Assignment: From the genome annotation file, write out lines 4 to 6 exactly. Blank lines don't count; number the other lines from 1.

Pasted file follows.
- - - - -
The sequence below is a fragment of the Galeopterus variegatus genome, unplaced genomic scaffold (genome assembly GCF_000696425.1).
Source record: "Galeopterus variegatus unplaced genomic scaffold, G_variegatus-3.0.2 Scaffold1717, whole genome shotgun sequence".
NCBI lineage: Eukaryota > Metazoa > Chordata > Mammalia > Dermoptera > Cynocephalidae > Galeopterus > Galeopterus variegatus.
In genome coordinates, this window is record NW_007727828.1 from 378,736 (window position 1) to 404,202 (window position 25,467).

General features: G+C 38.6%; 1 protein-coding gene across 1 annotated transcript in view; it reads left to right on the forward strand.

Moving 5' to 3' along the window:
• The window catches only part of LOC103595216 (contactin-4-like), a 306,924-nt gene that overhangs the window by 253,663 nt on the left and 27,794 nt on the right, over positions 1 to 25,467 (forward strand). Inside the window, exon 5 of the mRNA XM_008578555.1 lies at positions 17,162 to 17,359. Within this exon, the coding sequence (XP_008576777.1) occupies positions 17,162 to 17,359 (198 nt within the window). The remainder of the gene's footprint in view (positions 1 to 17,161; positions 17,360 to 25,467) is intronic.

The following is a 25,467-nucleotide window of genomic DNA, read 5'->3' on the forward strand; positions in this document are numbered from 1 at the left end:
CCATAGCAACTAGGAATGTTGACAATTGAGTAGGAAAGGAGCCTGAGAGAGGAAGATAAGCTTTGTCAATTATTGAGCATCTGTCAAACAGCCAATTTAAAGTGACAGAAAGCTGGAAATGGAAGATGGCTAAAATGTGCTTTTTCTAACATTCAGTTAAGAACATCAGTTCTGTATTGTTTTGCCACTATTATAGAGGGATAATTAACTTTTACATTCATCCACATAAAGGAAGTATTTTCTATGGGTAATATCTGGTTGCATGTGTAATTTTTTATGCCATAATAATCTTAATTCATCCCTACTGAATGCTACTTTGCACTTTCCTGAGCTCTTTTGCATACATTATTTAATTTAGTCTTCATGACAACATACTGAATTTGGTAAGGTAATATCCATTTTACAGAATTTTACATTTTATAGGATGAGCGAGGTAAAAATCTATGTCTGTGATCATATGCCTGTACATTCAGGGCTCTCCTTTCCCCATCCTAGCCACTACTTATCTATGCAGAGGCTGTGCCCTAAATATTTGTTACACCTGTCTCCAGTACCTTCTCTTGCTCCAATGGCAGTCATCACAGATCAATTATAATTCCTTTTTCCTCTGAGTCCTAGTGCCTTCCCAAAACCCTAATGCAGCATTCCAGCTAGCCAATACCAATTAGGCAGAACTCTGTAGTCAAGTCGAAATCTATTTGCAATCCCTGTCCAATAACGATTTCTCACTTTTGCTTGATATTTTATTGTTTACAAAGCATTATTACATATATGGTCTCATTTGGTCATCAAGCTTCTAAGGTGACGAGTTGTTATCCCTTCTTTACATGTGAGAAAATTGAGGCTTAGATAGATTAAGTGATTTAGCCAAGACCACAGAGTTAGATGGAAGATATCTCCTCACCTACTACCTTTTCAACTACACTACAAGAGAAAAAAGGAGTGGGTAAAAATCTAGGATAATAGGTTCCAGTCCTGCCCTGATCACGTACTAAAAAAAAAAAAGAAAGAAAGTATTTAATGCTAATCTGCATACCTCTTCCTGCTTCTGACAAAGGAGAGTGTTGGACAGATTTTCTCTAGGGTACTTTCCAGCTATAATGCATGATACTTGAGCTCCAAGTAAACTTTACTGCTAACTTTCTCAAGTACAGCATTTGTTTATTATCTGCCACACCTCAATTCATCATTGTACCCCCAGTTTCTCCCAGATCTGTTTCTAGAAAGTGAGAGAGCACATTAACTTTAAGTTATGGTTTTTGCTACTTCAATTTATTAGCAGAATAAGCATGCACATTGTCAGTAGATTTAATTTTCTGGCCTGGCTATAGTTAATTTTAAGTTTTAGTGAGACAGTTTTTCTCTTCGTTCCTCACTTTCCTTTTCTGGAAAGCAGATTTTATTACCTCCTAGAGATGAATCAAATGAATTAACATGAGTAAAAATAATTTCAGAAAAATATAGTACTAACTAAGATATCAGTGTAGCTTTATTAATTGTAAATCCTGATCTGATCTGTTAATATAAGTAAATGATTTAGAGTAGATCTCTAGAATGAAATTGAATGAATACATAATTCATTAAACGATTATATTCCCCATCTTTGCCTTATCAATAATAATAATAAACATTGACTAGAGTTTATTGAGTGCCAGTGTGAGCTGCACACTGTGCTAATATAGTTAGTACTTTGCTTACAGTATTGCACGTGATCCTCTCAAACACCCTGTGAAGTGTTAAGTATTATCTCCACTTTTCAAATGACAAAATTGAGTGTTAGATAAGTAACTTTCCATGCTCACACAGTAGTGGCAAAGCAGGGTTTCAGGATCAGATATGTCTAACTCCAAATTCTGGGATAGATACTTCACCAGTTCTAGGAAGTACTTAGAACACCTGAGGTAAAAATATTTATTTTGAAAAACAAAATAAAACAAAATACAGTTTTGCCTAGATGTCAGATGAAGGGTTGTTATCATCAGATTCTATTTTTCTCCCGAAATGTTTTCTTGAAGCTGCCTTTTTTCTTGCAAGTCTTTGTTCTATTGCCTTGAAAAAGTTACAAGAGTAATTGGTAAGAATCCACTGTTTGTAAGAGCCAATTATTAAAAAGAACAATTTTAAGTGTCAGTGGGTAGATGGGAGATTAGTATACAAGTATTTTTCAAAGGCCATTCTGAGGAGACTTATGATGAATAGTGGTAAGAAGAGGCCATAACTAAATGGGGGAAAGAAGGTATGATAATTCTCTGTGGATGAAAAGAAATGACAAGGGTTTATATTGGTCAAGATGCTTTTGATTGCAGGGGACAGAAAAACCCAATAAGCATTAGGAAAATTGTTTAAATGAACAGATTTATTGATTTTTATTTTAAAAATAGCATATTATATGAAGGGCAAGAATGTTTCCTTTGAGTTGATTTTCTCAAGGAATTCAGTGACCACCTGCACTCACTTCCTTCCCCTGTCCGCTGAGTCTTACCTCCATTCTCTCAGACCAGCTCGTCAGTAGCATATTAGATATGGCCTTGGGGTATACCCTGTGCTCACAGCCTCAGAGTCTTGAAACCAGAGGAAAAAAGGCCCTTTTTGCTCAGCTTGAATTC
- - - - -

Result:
In genome coordinates, this window is record NW_007727828.1 from 378,736 (window position 1) to 404,202 (window position 25,467).

General features: G+C 38.6%; 1 protein-coding gene across 1 annotated transcript in view; it reads left to right on the forward strand.

Moving 5' to 3' along the window: